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Q: What's the definition of "main home" for tax purposes? ( Answered,   1 Comment )
Subject: What's the definition of "main home" for tax purposes?
Category: Business and Money > Finance
Asked by: ballclub-ga
List Price: $20.00
Posted: 14 Oct 2006 12:52 PDT
Expires: 13 Nov 2006 11:52 PST
Question ID: 773459
I am married and currently live in Texas where my wife and I just
bought a condo.  However, I might be accepting a job offer in
California soon.  If I do, I plan to work in California and rent a
studio apartment while my wife lives in our home in Texas.  Until she
moves to California, I plan to fly back every other weekend, and she
will fly out to California on alternate weekends to visit.

I don?t know how long this transition period from Texas to California
will take.  Real estate is obviously expensive in California and it
might take several months, maybe even a year or more, to find the
right home to buy in California, at which time we would sell our home
in Texas.

Even though I will be working in California, renting a studio
apartment, will hold a California driver?s license, register my
vehicle in California (I don?t want to drive illegally because I think
there is a limited period of time where you can drive with
out-of-state licenses and tags), I still consider the home in Texas to
be my main home since I?ll continue to pay the mortgage and taxes, and
will be coming back every other weekend.

In addition to the work I?ll be doing in California, I am an officer
of a Texas-based company with my wife, and she will continue to run
the business from Texas while I manage parts of the business from
California (do the books, run the Web site).  The inventory for our
business is also stored near our home in Texas.

I have read Publication 523 ("Selling Your Home").  When I ultimately
sell my Texas home, I plan to use the "Reduced Maximum Exclusion"
(page 14) to pro-rate the tax free gain of my Texas home (up to
$500,000 for married filing jointly) because of the exception granted
for a change in employment.

I plan to use Worksheet 3 (page 15 of Publication 523) to calculate
how much I can exclude from taxable gain of my Texas home when I sell
it.  I will use the number of days (as opposed to months) since the
number of days I will physically be in my Texas home each month will
be 5-7 days per month, plus my allotted vacation time will be spent
there, and I don?t want to get in trouble with the IRS by interpreting
that amount of time as a full month.  My wife will apply 30 days as
the time she made our Texas home her "main home" since she will be
there almost all the time.  I?m just trying to pick up a fraction of
the exemption on my side for the 5-7 days I?m there a month.  I will
keep receipts of my travel expenses and purchases made in Texas during
those weekends to show I was physically in Texas during those days.

I think it?s important to note that this worksheet does not ask about
"number of days as a legal resident," but instead asks, "number of
days you used the property as a main home..."

So the definition of "main home" is the crux of the question under
this scenario.  I consider my home in Texas to be my main home during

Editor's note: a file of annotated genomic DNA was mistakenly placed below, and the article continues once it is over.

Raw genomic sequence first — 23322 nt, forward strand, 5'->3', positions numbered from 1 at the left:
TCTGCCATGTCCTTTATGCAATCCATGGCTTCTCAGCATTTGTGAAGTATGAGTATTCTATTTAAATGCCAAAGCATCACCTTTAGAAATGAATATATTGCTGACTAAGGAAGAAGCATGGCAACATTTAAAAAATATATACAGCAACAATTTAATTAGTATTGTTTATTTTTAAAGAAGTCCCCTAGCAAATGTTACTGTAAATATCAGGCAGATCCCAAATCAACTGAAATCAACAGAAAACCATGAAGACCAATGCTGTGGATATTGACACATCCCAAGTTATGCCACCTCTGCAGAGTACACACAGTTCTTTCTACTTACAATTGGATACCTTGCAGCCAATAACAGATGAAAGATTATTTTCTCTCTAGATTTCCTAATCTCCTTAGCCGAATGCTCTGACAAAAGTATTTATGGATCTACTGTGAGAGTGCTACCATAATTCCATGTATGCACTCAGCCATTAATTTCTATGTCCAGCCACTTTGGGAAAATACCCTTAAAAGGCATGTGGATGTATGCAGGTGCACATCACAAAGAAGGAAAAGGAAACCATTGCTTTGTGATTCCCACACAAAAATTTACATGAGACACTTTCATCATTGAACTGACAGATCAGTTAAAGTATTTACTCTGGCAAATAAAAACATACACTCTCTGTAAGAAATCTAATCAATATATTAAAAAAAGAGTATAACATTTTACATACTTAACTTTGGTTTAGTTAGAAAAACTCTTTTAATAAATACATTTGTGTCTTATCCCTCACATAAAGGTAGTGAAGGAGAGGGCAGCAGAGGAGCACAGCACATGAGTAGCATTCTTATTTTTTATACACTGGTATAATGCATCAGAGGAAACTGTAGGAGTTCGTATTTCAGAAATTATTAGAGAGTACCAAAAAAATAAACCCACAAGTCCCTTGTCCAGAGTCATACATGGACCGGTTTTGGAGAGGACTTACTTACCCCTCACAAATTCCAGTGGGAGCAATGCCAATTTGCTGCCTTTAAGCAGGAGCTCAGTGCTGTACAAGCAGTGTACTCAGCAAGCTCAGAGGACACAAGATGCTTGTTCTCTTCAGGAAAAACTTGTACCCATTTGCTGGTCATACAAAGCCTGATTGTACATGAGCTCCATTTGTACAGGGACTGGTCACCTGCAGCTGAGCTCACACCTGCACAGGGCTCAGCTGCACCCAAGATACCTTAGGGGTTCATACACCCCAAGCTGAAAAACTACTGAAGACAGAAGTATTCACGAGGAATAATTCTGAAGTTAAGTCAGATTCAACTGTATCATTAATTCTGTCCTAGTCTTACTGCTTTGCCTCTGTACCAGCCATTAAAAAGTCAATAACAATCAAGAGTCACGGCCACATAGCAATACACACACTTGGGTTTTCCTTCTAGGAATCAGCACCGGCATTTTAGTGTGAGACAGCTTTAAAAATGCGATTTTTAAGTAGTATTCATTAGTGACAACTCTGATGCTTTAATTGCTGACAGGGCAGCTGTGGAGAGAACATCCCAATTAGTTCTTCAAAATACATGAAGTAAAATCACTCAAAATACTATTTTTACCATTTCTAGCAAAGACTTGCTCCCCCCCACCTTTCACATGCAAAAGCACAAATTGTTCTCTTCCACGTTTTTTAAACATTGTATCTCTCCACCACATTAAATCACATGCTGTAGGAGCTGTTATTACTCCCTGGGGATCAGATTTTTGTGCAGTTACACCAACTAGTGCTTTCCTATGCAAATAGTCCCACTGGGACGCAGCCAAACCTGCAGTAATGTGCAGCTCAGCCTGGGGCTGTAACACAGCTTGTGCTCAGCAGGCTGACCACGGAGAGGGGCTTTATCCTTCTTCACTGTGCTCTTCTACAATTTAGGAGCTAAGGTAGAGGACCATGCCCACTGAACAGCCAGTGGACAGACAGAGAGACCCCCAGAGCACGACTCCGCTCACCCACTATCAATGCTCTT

my transition period since my wife lives there, I will be spending
some of my time there (20% of my time), almost all my possessions will
be there, and we are running a company based in Texas.

I have read all of the IRS information I can, and I don't see anything
in there related to this kind of situation.  I just want to make sure
I?m not going to get in trouble with the IRS using this interpretation
of "main home" because of the what I have described above:

- I will be working in California most of the time (except for 5-7
days a month, where I will work remotely from Texas two of those
days), paying taxes there, and have a driver's license and car
registered there.

- I don?t know how long the transition period will take.  It could
take a year or more, at which time we?ll sell our home and calculate
the exemption based on the date we sold our home in Texas.
Subject: Re: What's the definition of "main home" for tax purposes?
Answered By: tutuzdad-ga on 14 Oct 2006 13:15 PDT
Dear ballclub-ga

Thank you for allowing me to answer your interesting question. The
term ?main home? is described in the introductory material to IRS
Publication 523. Simply put the publication says, ?Generally, your
main home is the one in which you live most of the time.?


The publication goes on to more definitively describe ?main home?
under the section aptly entitled, ?MAIN HOME?:

?This section explains the term ?main home.? Usually, the home you
live in most of the time is your main home and can be a:



Mobile home,

Cooperative apartment, or


To exclude gain under the rules in this publication, you generally
must have owned and lived in the property as your main home for at
least 2 years during the 5-year period ending on the date of sale.

Land.   If you sell the land on which your main home is located, but
not the house itself, you cannot exclude any gain you have from the
sale of the land.


On March 4, 2005, you sell the land on which your main home is
located. You buy another piece of land and move your house to it. This
sale is not considered a sale of your main home, and you cannot
exclude any gain on the sale of the land.

Vacant land.   The sale of vacant land is not a sale of your main home unless: 
The vacant land is adjacent to land containing your home,

You owned and used the vacant land as part of your main home, 

The sale of your home satisfies the requirements for exclusion and
occurs within 2 years before or 2 years after the date of the sale of
the vacant land, and